The fungus that causes botrytis gray mold, Botrytis cinerea, invades weak and damaged plant tissue. Flowers are very susceptible during bloom, while berries are attacked at all stages of development. Gray mold spores survive in plant debris and are spread through the air during the whole growing season. Spores may also spread by splashing water or contact with infected plant parts. Cool temperatures, high humidity, and standing water on plants favor the disease, as do close plant spacing and overhead watering. Gray mold is more severe if crops are not rotated.
Flowers, vegetables, and fruits, including peony, blueberry, grape, strawberry, bean, ageratum, begonia, dogwood, Gerbera daisy, geranium, and zinnia.
Water-soaked lesions appear on leaves, stems, blossoms, or fruit. In advanced stages of the disease, lesions may be covered with gray spore masses. On peonies young flower buds turn black and wither; older buds turn soft and brown; and stems wilt and die.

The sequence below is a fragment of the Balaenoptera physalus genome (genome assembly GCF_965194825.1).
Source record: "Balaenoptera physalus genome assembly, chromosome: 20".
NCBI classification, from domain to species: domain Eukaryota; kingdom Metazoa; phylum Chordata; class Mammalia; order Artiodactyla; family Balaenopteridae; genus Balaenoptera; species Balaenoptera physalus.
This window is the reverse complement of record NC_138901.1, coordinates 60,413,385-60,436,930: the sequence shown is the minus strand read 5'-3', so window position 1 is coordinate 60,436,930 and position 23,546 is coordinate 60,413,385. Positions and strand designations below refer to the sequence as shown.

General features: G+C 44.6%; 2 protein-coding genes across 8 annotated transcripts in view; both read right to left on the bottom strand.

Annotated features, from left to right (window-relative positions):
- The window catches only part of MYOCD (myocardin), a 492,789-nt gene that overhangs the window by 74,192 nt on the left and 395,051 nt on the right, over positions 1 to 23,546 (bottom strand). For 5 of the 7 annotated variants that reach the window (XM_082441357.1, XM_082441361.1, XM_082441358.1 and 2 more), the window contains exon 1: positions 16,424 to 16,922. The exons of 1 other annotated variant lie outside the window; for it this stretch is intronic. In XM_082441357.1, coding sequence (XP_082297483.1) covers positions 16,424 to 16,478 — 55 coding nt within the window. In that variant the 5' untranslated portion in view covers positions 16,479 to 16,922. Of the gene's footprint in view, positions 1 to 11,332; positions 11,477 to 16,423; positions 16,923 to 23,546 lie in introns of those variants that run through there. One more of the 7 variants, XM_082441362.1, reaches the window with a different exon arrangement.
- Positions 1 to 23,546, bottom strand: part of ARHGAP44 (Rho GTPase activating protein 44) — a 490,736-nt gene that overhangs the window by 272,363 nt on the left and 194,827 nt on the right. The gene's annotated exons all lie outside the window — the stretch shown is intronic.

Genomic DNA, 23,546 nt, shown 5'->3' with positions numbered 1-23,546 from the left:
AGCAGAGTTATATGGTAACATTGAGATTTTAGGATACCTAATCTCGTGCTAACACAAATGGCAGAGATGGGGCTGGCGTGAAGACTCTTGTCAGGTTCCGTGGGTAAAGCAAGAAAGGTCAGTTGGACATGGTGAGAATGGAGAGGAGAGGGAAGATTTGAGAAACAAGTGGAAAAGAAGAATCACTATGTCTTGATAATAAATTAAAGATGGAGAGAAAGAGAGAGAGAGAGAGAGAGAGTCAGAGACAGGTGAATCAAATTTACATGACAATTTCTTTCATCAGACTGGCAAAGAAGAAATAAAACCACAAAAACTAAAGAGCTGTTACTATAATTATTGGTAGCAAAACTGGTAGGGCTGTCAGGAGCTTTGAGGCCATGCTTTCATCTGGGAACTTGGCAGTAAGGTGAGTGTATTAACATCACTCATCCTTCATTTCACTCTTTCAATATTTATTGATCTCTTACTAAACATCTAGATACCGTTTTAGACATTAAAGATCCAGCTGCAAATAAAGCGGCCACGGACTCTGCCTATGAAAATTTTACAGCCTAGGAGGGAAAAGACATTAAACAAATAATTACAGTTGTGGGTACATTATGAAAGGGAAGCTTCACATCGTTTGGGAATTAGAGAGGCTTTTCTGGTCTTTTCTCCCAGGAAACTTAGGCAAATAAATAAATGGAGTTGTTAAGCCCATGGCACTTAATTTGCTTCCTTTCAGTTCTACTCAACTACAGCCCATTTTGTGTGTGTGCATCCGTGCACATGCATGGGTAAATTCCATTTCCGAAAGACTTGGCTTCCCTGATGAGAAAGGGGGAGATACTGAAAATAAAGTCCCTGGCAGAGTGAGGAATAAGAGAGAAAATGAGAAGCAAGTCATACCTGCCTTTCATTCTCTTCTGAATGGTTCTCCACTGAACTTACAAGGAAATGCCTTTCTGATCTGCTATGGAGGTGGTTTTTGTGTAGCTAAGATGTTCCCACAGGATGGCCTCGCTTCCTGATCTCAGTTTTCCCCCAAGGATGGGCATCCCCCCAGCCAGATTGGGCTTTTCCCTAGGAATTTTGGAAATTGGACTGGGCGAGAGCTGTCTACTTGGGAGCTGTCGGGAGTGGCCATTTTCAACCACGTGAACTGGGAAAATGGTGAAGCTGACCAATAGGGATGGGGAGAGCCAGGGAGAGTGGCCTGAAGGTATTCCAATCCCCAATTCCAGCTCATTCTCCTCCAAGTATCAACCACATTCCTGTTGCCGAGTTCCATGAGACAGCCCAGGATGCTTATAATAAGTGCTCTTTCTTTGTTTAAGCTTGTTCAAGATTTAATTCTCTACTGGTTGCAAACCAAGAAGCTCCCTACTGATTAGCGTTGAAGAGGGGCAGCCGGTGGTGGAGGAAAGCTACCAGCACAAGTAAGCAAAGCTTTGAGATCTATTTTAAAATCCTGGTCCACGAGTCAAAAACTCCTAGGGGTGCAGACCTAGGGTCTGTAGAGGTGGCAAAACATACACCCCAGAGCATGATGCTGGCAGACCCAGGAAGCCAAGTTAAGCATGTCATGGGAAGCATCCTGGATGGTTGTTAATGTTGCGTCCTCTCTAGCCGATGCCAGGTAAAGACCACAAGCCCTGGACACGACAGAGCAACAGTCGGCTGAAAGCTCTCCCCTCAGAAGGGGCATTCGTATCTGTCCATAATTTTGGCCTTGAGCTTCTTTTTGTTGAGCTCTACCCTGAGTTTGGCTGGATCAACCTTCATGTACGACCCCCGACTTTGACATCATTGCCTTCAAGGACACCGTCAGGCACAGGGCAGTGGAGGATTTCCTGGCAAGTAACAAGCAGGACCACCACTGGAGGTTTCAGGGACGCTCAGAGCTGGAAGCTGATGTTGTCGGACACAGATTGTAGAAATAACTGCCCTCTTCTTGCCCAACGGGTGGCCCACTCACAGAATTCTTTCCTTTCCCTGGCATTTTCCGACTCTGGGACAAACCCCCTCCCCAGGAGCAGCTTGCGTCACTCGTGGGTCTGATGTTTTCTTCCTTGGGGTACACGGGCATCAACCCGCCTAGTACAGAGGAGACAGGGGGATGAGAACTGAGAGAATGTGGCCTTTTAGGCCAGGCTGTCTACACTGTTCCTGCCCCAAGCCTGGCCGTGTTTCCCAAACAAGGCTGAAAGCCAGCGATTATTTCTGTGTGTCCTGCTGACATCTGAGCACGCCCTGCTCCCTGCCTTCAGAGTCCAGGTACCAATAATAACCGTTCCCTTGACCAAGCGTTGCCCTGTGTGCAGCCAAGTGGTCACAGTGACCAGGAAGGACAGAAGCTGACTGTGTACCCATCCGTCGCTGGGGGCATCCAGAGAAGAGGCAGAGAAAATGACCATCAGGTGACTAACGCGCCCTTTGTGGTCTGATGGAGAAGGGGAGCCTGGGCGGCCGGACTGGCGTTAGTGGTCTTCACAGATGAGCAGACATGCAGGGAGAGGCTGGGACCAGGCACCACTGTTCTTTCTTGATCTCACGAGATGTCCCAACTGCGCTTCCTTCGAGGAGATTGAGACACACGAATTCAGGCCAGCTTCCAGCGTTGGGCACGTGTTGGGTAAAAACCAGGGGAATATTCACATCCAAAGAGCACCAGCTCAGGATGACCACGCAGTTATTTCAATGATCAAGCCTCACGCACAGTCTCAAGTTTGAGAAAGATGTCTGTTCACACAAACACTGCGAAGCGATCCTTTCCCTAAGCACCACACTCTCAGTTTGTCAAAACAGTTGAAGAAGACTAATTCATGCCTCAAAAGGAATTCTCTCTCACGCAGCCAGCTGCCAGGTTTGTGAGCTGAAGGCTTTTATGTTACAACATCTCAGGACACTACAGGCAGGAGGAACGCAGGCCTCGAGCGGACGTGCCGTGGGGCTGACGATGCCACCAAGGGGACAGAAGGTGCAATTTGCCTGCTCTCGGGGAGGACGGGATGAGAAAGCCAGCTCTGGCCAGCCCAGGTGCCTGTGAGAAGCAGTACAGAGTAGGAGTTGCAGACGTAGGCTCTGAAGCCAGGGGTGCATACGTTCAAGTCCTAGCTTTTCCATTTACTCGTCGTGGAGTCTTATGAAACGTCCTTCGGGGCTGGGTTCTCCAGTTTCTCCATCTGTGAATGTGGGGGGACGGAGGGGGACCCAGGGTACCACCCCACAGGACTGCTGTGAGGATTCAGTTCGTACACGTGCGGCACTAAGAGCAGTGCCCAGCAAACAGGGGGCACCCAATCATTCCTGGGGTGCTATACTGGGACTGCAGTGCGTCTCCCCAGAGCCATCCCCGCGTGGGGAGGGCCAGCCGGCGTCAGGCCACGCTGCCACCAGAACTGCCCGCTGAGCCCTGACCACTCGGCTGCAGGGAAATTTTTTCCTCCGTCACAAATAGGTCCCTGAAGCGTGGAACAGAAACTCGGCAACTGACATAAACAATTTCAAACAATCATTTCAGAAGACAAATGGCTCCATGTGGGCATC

Prevention and Control
Create good air circulation by spacing plants properly. If possible, orient crop plants in the same direction as the prevailing winds. Mulch with pine needles, straw, or plastic to keep fruit off the ground. Harvest small fruits every few days when ripe. remove faded flowers from annuals and perennials.
To control botrytis, remove and discard all dead or infected plant parts. to control gray mold on peonies, spray with mancozeb. For grapes, strawberries, and other fruits, use captan. for annuals and perennials, apply chlorothalonil (Daconil). Apply all fungicides according to label directions.